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Friday, December 8

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« Hawks Fall in Overtime to Canucks Coming & Going: White Sox Move On After Ozzie »

Cubs Fri Feb 03 2012

Coming & Going: Cubs First Basemen

It's been a tumultuous offseason for the local nines, with the Cubs and White Sox both saying goodbye to big names who played big roles in recent years. Let's get you up to speed before spring training arrives. (Part of a series.)


Goodbye: Carlos Pena
Last season: .225 BA, 28 HR, 80 RBI, .819 OPS (.357 OBP, .462 SLG)

Hello: Anthony Rizzo
Last season: .141 BA, 1 HR, 9 RBI, .523 OPS (.281 OBP, .242 SLG) in 153 PA
Triple-A last season: .331 BA, 26 HR, 101 RBI, 1.056 OPS

What Happened?

Carlos Pena signed a one year, $10 million deal with the Cubs for last season. After the season ended, the Cubs offered Pena arbitration but Pena rejected it. The lefty slugger hung around free agency for a while, finally rejoining the Tampa Bay Rays two weeks ago on a one-year deal worth $7.25 million.

Meanwhile, Chicago traded pitcher Andrew Cashner to San Diego for first baseman Anthony Rizzo in early January. Rizzo became available when the Padres acquired another first base prospect, Yonder Alonso, from the Reds. Just a year ago, Rizzo was a centerpiece of the deal that sent Adrian Gonzalez to Boston.

How Will the Cubs Miss Pena?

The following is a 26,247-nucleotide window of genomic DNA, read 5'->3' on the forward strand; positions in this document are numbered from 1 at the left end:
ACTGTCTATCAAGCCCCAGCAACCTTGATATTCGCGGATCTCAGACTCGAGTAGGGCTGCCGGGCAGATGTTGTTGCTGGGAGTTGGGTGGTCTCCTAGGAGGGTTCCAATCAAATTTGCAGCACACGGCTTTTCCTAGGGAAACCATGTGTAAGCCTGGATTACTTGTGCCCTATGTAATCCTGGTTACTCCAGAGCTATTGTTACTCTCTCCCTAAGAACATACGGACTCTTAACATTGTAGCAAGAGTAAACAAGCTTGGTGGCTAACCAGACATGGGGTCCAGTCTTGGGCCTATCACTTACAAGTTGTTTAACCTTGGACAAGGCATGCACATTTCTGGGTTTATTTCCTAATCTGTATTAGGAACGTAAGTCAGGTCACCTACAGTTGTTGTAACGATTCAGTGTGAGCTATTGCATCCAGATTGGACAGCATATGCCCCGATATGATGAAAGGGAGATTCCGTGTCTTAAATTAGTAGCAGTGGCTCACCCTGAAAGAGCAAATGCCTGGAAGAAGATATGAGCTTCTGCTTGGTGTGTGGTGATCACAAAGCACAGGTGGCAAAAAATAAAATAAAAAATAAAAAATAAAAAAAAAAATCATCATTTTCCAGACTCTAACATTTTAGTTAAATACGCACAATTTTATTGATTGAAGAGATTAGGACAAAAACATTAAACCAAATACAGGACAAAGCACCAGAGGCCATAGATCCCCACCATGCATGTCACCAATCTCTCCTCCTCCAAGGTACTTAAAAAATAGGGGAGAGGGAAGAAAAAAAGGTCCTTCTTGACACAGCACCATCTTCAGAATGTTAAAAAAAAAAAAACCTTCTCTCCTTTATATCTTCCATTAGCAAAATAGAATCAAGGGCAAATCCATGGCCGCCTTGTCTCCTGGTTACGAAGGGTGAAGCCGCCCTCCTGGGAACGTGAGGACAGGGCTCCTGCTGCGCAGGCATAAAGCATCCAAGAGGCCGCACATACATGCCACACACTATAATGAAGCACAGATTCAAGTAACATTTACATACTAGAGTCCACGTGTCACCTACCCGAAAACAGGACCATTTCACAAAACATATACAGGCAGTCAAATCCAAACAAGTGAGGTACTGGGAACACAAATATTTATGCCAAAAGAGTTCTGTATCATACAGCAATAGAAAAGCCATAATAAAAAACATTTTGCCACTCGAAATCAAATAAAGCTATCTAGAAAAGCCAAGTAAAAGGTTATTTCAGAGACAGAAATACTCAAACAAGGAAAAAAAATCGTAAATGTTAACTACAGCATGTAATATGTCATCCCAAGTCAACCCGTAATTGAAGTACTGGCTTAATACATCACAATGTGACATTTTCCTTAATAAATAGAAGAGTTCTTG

His 2011 batting average doesn't tell the whole story. Pena was strangely effective for the Cubs last year. Not only did Pena hit 28 home runs, but he also rated really well -- in most cases, among the top 10 first basemen in the majors -- in many statistical categories.

Pena was ninth among first basemen in Runs Created Per 27 Outs, with 5.89. That was better than Mark Teixeira, for instance. For Isolated Power, where singles are removed from the Slugging Percentage equation, Pena came in sixth at the position with .237, higher than former MVPs Ryan Howard and Joey Votto.

Pena was a robust seventh in Home Run Rate, hitting one out of the park once in every 17.6 at-bats. He homered more frequently than Votto, Gonzalez and Miguel Cabrera, and he led the league among first basemen in Walks Per Plate Appearance, with .167.

Pena averaged 4.13 Pitches Per Plate Appearance (2nd in MLB among first basemen), only grounded into six double plays (least among first basemen with over 120 games played), and had seven sacrifice flies (7th). Out in the field, Pena was solid with the leather -- only eight errors, and led first basemen in Zone Rating with 2.940.

Of course, there are stats for everything, and there is plenty of evidence Pena was terrible against left-handed pitchers (including a .133 batting average against them - 16 hits in 120 at-bats with 46 strikeouts). But, at least for the 2012 season, Chicago will miss Pena being in the lineup.

What Does Rizzo Bring?

Plenty of upside.

Rizzo is only 22 and had a fine year with the Triple-A Tucson Padres. But by looking at his MLB stats, you can see everything didn't translate to immediate success. It may take Rizzo some time before he puts it all together. The Cubs, though, do not appear to be in a rush; it looks like the organization will be rebuilding for the next few years. Bryan LaHair may even begin the season as the starting first baseman.

The most interesting part of the Rizzo trade is that the two guys who brought him to Chicago, Jed Hoyer and Theo Epstein, were the men involved in the Rizzo-for-Gonzalez trade. Both were the GMs of those two teams, with Hoyer in San Diego and Epstein in Boston. And even before that, Hoyer worked with the Red Sox organization.

Obviously, Cubs' management is high on Rizzo. And if Hoyer and Epstein, with their pedigrees, believe in Rizzo, the Cubs might have their first baseman for the rest of the decade.

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